All in all, a switch from socialism to capitalism appears to be good for the health and longevity of the citizenry.

This first appeared in Reason.
October 10, 2017
By Chelsea Follett
Rafia Zakaria made some outstanding points in her recent New York Times op-ed, “The Myth of Women’s ‘Empowerment'” – but she also made some conspicuous omissions. In her piece, she draws attention to the international aid industry’s flawed and patronizing approach to female empowerment. However, she overlooks the importance of women’s economic empowerment, focusing solely on political empowerment, as if the two were not intimately linked.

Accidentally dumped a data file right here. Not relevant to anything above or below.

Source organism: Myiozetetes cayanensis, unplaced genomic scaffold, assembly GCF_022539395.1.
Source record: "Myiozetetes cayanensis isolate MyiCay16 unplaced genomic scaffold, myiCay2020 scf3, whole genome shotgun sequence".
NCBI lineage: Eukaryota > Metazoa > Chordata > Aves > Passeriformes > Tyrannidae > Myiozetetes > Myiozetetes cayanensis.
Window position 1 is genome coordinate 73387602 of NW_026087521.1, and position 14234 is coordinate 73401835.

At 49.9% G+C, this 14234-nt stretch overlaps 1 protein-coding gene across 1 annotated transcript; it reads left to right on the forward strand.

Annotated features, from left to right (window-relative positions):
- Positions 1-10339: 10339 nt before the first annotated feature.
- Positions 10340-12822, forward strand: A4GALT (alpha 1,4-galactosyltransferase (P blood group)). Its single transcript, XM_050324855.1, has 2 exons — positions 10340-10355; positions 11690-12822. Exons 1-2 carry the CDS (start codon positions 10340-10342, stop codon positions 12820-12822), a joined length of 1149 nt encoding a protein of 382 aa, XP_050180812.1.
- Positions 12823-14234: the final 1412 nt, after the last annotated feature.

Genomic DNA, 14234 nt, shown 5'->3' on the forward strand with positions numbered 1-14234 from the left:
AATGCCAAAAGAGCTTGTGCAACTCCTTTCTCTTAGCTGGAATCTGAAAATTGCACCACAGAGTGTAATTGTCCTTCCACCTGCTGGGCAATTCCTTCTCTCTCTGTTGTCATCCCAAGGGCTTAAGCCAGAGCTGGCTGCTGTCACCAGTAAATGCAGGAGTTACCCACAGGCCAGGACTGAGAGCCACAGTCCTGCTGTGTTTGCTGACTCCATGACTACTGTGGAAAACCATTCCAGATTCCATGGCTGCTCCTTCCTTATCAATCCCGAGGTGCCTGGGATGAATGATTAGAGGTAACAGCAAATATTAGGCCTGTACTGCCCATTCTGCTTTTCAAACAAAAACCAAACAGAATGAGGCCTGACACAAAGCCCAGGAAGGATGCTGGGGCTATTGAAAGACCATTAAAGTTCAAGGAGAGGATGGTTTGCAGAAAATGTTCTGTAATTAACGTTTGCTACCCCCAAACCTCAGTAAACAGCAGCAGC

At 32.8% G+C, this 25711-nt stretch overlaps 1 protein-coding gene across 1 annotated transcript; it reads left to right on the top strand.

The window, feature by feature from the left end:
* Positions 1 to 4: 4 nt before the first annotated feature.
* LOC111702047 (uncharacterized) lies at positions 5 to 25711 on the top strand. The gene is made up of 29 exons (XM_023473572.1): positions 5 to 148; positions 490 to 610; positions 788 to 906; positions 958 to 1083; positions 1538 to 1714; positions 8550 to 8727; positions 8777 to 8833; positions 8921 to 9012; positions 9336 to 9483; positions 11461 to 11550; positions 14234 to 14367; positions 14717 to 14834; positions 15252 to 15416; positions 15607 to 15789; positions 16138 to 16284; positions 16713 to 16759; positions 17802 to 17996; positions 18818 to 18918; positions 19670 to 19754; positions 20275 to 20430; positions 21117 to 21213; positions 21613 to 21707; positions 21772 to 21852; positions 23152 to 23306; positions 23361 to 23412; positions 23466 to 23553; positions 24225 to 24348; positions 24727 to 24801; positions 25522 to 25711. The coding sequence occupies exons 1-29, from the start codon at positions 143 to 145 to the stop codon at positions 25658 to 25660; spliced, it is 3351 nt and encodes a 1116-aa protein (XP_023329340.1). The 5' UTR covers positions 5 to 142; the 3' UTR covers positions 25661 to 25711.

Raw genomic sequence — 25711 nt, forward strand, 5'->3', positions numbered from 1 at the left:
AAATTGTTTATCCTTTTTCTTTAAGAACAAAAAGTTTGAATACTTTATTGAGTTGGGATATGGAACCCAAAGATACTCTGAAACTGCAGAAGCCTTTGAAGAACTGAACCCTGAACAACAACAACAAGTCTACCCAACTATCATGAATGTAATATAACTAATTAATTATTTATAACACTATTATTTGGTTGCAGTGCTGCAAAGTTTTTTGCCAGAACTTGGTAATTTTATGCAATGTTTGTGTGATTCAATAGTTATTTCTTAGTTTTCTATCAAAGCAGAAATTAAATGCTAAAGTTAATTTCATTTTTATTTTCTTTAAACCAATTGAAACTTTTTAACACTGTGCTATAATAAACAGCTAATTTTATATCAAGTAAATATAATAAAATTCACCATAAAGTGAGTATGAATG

Zakaria eloquently summarizes some of the problems with Western development professionals and their organisations. In particular, she says, their top-down approach to development, with its narrative of heroic humanitarians bestowing charity upon the world’s poorest women, is profoundly condescending. “Non-Western women are reduced to mute, passive subjects awaiting rescue,” Zakaria writes.

Patronizing attitudes aside, development professionals are also largely ineffective at alleviating poverty. The feel-good programs that give chickens to poor women, for example, don’t lead to any long-term economic gains.

These criticisms have been made before. New York University’s William Easterly has documented in great detail how the top-down “technocratic” approach to development often serves only to enrich “expert” development professionals and dictators in poor countries. The documentary Poverty, Inc. similarly shines light on the problems plaguing the aid industrial complex.